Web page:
As the award-winning Botanic Garden in St Andrews faces an uncertain future because of severe financial constraints, the sale of two areas of the 18.5 acre facility for residential developments is among the options being considered.
One of the most popular visitor attractions in the town, it is owned by St Andrews University but leased to Fife Council - for a peppercorn rent of £1 a year - who manage and operate it.
However, with the present 25-year lease due to end in the late summer of next year, it has been made clear that with both the local authority and the university facing serious financial challenges there is now an urgent need to review the current arrangements and consider ways in which the facility can be sustained in the future.
The local authority is proposing to halve its present £300,000 subsidy, but university vice-principal Stephen Magee has emphasised that the university will not make up the shortfall.
Speaking to members of St Andrews Community Council at their latest meeting he said: ”We can’t afford it. The university is not prepared to pick up the bill as it is no longer central to our mission.”
He explained that as part of the way forward, options for its future management have already been discussed with several of its stakeholders and consideration given to recommendations made in a report by Edinburgh-based consultants, Natural Capital.
They were commissioned by the university and the council to explore what future and possible alternative delivery models could be introduced and resulted in strong support for the creation of a charitable trust to run the garden.
Stressing that no decisions had yet been taken, Mr Magee said that the present car park off Canongate could be offered for sale for the development of a small number of houses, which could result in a substantial sum to help set up a multi-party trust involving the council, the university, the Botanic Garden Education Trust, the Friends of the Botanic Garden and other interested parties.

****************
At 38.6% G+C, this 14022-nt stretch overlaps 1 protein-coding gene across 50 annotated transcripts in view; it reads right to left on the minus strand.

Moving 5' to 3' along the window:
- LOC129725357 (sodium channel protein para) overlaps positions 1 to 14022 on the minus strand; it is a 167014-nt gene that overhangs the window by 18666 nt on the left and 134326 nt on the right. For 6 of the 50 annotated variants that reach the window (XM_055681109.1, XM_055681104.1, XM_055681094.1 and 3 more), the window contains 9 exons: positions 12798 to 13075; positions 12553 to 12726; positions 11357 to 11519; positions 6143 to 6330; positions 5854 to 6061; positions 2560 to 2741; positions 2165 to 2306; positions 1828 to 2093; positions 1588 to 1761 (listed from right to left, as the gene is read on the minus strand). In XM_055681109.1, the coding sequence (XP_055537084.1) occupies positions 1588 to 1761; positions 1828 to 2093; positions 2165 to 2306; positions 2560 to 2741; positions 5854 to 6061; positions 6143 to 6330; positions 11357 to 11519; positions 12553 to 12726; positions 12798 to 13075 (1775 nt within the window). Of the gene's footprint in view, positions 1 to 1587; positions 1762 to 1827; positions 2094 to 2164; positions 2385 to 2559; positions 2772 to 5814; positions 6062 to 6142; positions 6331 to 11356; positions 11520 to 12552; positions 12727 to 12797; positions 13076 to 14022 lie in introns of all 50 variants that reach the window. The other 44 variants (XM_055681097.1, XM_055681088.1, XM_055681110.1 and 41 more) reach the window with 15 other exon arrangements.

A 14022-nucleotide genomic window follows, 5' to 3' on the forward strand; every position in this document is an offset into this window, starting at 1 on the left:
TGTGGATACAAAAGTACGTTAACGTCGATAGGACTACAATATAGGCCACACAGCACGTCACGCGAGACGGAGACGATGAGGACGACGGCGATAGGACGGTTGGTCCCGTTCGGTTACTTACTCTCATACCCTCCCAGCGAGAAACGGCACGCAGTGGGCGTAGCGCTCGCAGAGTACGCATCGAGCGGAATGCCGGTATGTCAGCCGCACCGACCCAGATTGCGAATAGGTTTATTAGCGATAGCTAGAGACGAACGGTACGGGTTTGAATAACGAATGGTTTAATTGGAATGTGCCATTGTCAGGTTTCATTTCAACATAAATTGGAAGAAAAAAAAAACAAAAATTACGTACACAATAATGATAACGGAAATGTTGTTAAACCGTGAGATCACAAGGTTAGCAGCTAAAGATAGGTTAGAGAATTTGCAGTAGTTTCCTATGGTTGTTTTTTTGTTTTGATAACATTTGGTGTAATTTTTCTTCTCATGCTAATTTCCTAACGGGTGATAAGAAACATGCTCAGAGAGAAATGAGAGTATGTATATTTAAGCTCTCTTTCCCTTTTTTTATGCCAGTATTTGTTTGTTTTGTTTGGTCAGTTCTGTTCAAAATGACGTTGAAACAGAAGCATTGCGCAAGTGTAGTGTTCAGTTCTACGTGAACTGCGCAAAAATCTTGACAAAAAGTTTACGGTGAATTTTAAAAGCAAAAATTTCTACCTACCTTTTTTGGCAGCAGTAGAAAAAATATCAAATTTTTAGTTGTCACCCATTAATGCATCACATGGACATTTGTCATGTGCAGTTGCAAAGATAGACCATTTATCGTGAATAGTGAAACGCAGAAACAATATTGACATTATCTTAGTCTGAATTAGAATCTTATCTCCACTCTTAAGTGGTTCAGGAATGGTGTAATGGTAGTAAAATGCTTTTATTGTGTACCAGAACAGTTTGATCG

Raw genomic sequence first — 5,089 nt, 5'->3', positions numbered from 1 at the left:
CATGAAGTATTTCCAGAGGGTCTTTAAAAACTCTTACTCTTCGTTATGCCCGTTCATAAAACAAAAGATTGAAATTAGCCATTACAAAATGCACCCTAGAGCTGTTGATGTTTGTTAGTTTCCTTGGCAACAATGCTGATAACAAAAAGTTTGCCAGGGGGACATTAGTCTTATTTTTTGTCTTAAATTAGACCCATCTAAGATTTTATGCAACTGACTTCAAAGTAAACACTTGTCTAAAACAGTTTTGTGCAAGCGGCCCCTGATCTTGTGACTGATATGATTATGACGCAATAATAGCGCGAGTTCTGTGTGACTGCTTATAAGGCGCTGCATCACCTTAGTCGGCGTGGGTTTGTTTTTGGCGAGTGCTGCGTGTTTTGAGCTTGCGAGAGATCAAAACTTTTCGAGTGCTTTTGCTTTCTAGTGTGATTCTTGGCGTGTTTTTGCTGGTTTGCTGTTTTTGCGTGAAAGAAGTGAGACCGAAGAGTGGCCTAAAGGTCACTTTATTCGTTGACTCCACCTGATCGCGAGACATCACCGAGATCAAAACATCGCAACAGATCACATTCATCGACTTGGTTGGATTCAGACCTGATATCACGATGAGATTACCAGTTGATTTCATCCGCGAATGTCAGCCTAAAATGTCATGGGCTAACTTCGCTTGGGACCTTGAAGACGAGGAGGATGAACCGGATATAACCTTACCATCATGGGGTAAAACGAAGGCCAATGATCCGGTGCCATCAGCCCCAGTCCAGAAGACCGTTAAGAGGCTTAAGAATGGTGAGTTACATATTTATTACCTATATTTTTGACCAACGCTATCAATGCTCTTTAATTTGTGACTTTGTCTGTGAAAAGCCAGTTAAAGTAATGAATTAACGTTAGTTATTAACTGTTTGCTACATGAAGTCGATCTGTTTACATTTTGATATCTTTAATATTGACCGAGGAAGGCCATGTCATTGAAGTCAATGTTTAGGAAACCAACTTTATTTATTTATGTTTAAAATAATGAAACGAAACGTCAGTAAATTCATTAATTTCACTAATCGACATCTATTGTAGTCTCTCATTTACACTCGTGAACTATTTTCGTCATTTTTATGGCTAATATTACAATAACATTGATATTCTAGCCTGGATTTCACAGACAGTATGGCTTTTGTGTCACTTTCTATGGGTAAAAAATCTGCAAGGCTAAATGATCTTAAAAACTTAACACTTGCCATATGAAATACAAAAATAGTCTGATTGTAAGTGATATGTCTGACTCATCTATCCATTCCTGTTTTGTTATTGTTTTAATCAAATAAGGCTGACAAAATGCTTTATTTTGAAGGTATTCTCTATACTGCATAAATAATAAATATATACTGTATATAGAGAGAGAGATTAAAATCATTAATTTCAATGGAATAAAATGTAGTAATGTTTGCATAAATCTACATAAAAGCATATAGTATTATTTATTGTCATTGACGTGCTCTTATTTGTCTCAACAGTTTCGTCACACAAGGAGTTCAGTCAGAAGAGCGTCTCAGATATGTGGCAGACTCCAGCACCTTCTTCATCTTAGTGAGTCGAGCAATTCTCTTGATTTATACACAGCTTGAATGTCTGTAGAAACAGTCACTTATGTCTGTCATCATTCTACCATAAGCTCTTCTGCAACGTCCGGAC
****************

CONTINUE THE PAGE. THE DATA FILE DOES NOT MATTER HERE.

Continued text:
In addition, a site used until recently by the local authority as a depot might be considered for affordable housing to help raise capital for the garden, while an area used as a house for the head gardener may be considered for commercial development.
In the 60-page report, the consultants highlighted that commercial activities could include a cafe, a small retail outlet and, possibly, a new scientific or education/learning centre
Mr Magee said that while the status quo was not an option, he envisaged that some 10 acres of the present site would be preserved as a garden,
He concluded: “We want to retain and preserve as much as possible of the Botanic Garden. The university does not want to damage the garden, but put it on a solid footing,”
In their conclusions and recommendations, the consultants have stated that there are challenges ahead and attracting funding and investors will require a robust plan.
Given the current context and current weaknesses within the strategic management of the facility it is likely that a phased approach to development is required to enable a strong foundation to be created before development projects are agreed and pursued.
The report added: ”There is some breathing space available to do this as the current funding arrangement is likely to be in place until September 2012. However, this should not encourage complacency.”
Referring to the preferred partnership option, the study also makes it clear that at the most basic level its success will require a long term commitment from both the council and the university and a potential return on investment - which may not necessarily be financial - to a new partner or partners.
The aim for this option, added the report, must be that it will not just result in shared ownership and responsibility, but that it will stimulate the development of the garden and, as a result, it will become more sustainable and stronger.
The university has given a categoric assurance that no decisions about the facility’s future have been made and also made it clear that officials will continue to consult broadly with local residents and all interested parties to examine all the options available.